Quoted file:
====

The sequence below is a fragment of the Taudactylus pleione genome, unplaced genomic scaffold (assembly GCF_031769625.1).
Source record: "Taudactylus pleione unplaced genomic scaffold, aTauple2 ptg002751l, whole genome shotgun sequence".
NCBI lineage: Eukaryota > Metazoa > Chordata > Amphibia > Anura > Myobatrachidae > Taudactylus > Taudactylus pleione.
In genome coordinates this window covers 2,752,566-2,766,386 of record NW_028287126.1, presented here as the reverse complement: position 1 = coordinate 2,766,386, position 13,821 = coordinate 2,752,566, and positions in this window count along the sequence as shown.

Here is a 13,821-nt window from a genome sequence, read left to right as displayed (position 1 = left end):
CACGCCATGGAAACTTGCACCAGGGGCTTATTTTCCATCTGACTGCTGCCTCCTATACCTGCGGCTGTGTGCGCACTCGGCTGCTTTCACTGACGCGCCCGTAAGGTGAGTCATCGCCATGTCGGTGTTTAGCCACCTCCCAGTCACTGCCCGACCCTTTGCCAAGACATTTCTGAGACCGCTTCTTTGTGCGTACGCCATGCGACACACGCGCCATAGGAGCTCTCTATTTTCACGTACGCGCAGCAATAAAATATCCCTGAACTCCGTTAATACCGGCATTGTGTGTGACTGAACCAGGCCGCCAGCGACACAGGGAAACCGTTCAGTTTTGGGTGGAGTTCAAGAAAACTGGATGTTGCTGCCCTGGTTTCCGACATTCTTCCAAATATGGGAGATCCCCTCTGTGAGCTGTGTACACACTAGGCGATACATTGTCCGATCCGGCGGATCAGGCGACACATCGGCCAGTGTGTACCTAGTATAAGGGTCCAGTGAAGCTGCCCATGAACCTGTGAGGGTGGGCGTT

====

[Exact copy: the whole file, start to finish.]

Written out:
The sequence below is a fragment of the Taudactylus pleione genome, unplaced genomic scaffold (assembly GCF_031769625.1).
Source record: "Taudactylus pleione unplaced genomic scaffold, aTauple2 ptg002751l, whole genome shotgun sequence".
NCBI lineage: Eukaryota > Metazoa > Chordata > Amphibia > Anura > Myobatrachidae > Taudactylus > Taudactylus pleione.
In genome coordinates this window covers 2,752,566-2,766,386 of record NW_028287126.1, presented here as the reverse complement: position 1 = coordinate 2,766,386, position 13,821 = coordinate 2,752,566, and positions in this window count along the sequence as shown.

Here is a 13,821-nt window from a genome sequence, read left to right as displayed (position 1 = left end):
CACGCCATGGAAACTTGCACCAGGGGCTTATTTTCCATCTGACTGCTGCCTCCTATACCTGCGGCTGTGTGCGCACTCGGCTGCTTTCACTGACGCGCCCGTAAGGTGAGTCATCGCCATGTCGGTGTTTAGCCACCTCCCAGTCACTGCCCGACCCTTTGCCAAGACATTTCTGAGACCGCTTCTTTGTGCGTACGCCATGCGACACACGCGCCATAGGAGCTCTCTATTTTCACGTACGCGCAGCAATAAAATATCCCTGAACTCCGTTAATACCGGCATTGTGTGTGACTGAACCAGGCCGCCAGCGACACAGGGAAACCGTTCAGTTTTGGGTGGAGTTCAAGAAAACTGGATGTTGCTGCCCTGGTTTCCGACATTCTTCCAAATATGGGAGATCCCCTCTGTGAGCTGTGTACACACTAGGCGATACATTGTCCGATCCGGCGGATCAGGCGACACATCGGCCAGTGTGTACCTAGTATAAGGGTCCAGTGAAGCTGCCCATGAACCTGTGAGGGTGGGCGTT